Four on the Floor

Major championships at home in the Carolinas

By Lee Pace

The coming year is a big one in the Carolinas for national golf competitions as four USGA national championships will be scattered across the region — two in the Sandhills, one along the coast, and one smack in the middle of an urban market measuring more than two million residents. There is no grand design for this concentration of “majors” along our pristine nook of the Atlantic Seaboard, just a random confluence of events that have landed the limelight on Pinehurst No. 2, Pine Needles, the Country Club of Charleston and Old Chatham in one calendar year.

“The schedule obviously highlights the fact we think we have a lot of great championship venues in the Carolinas,” says Reg Jones, the USGA’s senior director of U.S. Open Championships. “There’s a lot of great golf here, and the coming year will be a showcase for the Carolinas.”

The festivities begin May 16-19 with the U.S. Women’s Senior Open coming to Pine Needles and being played for just the second time after launching in 2018 at Chicago Golf Club. The club has a rich history in the women’s game via its ownership since the 1950s of the family of the late Peggy Kirk Bell; it has hosted three U.S. Women’s Opens and is set as the venue for a fourth in 2022.

Two weeks later, the spotlight moves to Charleston for the 74th U.S. Women’s Open. The club is one of the oldest in the Carolinas, founded in 1900 on a site north of the city and moving in 1925 to its present location on John’s Island, just across the Ashley River southwest of downtown. The club and the USGA both enjoyed the 2013 Women’s Amateur won by Emma Talley and thought it worthy of a second take on a bigger stage.

The 119th U.S. Amateur continues the vaunted heritage of Pinehurst No. 2 as a major championship setting and will be held Aug. 12-18, with the two qualifying rounds shared on the No. 4 course recently redesigned by Gil Hanse. This will be the third U.S. Amateur on the Donald Ross-designed course, following Labron Harris Jr.’s win in 1962 and Danny Lee’s triumph in 2008; it falls dead in between the course’s last U.S. Open in 2014 and the next one set for ’24.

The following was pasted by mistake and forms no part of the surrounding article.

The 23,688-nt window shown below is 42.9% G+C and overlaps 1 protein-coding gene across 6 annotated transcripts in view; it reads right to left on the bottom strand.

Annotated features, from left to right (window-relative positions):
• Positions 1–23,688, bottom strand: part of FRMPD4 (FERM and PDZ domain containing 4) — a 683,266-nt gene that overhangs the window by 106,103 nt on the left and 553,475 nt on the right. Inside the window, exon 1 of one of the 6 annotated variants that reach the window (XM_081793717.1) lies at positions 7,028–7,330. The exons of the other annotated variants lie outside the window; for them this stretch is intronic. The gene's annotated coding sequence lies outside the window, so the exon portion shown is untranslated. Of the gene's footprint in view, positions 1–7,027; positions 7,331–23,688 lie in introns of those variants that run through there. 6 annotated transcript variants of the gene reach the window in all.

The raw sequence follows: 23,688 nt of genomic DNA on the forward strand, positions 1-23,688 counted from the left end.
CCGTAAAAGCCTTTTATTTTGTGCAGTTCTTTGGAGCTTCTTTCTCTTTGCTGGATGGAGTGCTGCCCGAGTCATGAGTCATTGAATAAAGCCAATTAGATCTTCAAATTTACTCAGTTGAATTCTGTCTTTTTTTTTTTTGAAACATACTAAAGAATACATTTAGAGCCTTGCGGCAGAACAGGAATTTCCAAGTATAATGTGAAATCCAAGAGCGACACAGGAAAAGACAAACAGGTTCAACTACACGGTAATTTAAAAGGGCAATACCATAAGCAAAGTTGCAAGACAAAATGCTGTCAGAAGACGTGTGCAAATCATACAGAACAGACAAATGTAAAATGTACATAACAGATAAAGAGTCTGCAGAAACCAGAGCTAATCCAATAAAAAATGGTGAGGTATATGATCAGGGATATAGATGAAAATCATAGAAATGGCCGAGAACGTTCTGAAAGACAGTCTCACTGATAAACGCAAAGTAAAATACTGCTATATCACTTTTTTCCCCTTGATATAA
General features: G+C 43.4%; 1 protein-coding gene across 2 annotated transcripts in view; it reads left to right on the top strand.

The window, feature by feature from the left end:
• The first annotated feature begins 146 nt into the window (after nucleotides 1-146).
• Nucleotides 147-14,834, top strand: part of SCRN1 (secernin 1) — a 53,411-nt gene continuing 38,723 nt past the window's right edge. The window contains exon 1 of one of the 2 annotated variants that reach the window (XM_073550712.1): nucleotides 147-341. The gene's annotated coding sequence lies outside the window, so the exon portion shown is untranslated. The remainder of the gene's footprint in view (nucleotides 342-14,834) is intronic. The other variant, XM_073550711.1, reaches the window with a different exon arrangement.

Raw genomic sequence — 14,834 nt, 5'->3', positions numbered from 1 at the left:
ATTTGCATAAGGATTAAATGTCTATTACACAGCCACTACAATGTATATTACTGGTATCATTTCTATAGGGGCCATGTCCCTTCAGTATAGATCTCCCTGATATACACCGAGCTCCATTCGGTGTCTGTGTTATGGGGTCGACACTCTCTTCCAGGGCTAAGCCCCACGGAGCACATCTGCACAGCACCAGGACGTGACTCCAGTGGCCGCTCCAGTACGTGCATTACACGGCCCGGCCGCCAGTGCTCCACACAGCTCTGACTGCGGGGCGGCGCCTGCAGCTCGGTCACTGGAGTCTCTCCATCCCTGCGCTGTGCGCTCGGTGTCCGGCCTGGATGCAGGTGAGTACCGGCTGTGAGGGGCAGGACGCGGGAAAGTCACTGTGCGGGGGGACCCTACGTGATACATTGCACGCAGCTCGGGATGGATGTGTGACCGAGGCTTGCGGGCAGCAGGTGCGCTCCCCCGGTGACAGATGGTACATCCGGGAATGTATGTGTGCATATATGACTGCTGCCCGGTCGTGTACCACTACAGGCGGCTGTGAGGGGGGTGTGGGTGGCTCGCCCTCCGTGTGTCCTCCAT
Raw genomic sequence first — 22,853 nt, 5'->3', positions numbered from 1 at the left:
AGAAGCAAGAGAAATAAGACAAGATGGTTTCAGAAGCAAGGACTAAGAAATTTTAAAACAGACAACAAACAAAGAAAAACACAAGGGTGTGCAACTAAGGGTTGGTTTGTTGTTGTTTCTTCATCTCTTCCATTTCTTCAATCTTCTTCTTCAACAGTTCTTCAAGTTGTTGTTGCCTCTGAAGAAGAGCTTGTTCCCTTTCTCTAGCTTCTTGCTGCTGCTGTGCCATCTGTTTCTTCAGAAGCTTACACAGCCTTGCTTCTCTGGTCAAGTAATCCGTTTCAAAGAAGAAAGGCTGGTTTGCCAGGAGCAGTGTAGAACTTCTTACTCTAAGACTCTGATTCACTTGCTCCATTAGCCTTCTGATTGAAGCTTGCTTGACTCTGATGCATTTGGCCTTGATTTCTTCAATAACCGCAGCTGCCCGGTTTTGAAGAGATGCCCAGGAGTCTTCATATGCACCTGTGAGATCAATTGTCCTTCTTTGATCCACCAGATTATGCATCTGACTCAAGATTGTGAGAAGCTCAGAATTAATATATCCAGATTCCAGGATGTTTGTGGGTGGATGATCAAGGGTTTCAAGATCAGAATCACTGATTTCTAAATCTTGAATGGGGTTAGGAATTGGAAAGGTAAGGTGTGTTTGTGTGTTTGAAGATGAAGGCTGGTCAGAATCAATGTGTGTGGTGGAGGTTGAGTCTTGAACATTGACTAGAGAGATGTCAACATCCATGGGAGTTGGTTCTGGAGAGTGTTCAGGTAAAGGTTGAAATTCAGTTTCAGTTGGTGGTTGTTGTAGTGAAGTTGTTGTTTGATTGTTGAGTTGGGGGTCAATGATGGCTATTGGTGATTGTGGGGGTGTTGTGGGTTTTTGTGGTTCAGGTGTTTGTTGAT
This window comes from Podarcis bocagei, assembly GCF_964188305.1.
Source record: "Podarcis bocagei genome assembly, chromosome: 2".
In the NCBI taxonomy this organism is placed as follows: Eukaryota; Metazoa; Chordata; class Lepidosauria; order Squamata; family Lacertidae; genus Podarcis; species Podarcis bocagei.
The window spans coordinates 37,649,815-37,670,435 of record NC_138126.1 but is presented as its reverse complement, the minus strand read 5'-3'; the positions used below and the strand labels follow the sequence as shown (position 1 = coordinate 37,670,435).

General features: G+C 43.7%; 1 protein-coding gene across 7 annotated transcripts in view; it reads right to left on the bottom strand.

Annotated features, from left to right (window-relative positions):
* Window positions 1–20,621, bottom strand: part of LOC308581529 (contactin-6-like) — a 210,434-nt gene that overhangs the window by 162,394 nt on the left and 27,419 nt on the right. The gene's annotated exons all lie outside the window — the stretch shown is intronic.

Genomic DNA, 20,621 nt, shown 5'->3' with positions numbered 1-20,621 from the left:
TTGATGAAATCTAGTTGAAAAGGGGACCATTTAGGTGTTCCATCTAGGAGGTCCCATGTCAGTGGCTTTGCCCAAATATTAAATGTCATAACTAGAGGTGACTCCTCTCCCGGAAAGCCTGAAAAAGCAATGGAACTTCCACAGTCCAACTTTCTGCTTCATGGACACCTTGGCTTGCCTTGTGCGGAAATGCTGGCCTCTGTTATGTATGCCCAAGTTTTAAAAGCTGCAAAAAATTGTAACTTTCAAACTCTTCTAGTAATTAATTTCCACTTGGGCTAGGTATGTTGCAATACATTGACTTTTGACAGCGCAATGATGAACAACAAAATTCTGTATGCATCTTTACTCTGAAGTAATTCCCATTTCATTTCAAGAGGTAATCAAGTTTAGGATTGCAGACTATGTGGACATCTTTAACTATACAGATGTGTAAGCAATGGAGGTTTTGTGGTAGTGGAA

And then in the last week of August (24-29), the 65th U.S. Senior Amateur comes to Durham and Old Chatham Golf Club, a course designed by Rees Jones that opened in 2001 to serve the fast-growing market of Raleigh, Durham and Chapel Hill. Old Chatham hasn’t the historical pedigree of the others, but it was conceived during the heady days of the late 1990s golf boom as a throwback — golf only, no residential component, and tasteful but modest infrastructure.

“Our concept was to create a golf club for the purist,” says Rex Teaney, one of Old Chatham’s founders. “We knew this would be the second or third club for most of our members, so we didn’t need a pool and tennis and fine dining. We studied the old-line clubs and tried to implement their structure. We’re all about golf, the amateur game, and trying where we can to give back to the game. That was the appeal of having a Senior Amateur and, I think, why the USGA was attracted to coming here.”

The Carolinas’ roots with the USGA have run deep for more than half a century as two luminaries in USGA administrative annals, Richard Tufts and P.J. Boatwright, have deep ties to the Sandhills of North Carolina and the upstate of South Carolina.

Tufts was the grandson of Pinehurst founder James W. Tufts and was born in 1896, one year after James Tufts built the Holly Inn, two years before the first nine-hole golf course was cobbled from the barren, sandy soil, and five years before the Carolina Hotel opened. After graduating from Harvard in 1918, Richard returned to Pinehurst to join the family business and eventually run the resort and club.

Tufts became a prime mover and shaker in international golf administrative circles, particularly in the 1950s with his ascension to the presidency of the USGA (1956-58). There were few parts of the game that his expertise and good sense did not touch — from rules to agronomy to course setup to tournament administration. Tufts also ran the Carolinas Golf Association from Pinehurst from 1934-65 as its secretary-treasurer.